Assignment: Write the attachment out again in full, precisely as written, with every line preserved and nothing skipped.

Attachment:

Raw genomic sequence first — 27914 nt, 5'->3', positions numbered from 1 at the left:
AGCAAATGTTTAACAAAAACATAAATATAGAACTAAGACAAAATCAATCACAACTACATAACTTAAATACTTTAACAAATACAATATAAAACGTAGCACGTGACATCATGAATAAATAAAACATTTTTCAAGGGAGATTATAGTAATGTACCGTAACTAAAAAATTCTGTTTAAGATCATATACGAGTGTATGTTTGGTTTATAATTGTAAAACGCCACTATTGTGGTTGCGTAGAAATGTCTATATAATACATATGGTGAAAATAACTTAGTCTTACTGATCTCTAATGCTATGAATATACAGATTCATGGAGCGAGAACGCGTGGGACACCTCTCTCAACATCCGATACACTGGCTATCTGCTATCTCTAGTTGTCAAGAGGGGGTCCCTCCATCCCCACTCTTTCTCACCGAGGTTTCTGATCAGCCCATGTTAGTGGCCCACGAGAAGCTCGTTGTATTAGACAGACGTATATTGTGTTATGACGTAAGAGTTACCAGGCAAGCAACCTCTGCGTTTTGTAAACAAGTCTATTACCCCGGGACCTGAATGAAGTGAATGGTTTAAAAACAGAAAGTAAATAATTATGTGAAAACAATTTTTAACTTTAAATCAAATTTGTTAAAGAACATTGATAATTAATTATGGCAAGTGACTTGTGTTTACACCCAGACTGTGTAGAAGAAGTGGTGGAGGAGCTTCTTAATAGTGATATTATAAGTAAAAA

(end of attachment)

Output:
Raw genomic sequence first — 27914 nt, 5'->3', positions numbered from 1 at the left:
AGCAAATGTTTAACAAAAACATAAATATAGAACTAAGACAAAATCAATCACAACTACATAACTTAAATACTTTAACAAATACAATATAAAACGTAGCACGTGACATCATGAATAAATAAAACATTTTTCAAGGGAGATTATAGTAATGTACCGTAACTAAAAAATTCTGTTTAAGATCATATACGAGTGTATGTTTGGTTTATAATTGTAAAACGCCACTATTGTGGTTGCGTAGAAATGTCTATATAATACATATGGTGAAAATAACTTAGTCTTACTGATCTCTAATGCTATGAATATACAGATTCATGGAGCGAGAACGCGTGGGACACCTCTCTCAACATCCGATACACTGGCTATCTGCTATCTCTAGTTGTCAAGAGGGGGTCCCTCCATCCCCACTCTTTCTCACCGAGGTTTCTGATCAGCCCATGTTAGTGGCCCACGAGAAGCTCGTTGTATTAGACAGACGTATATTGTGTTATGACGTAAGAGTTACCAGGCAAGCAACCTCTGCGTTTTGTAAACAAGTCTATTACCCCGGGACCTGAATGAAGTGAATGGTTTAAAAACAGAAAGTAAATAATTATGTGAAAACAATTTTTAACTTTAAATCAAATTTGTTAAAGAACATTGATAATTAATTATGGCAAGTGACTTGTGTTTACACCCAGACTGTGTAGAAGAAGTGGTGGAGGAGCTTCTTAATAGTGATATTATAAGTAAAAA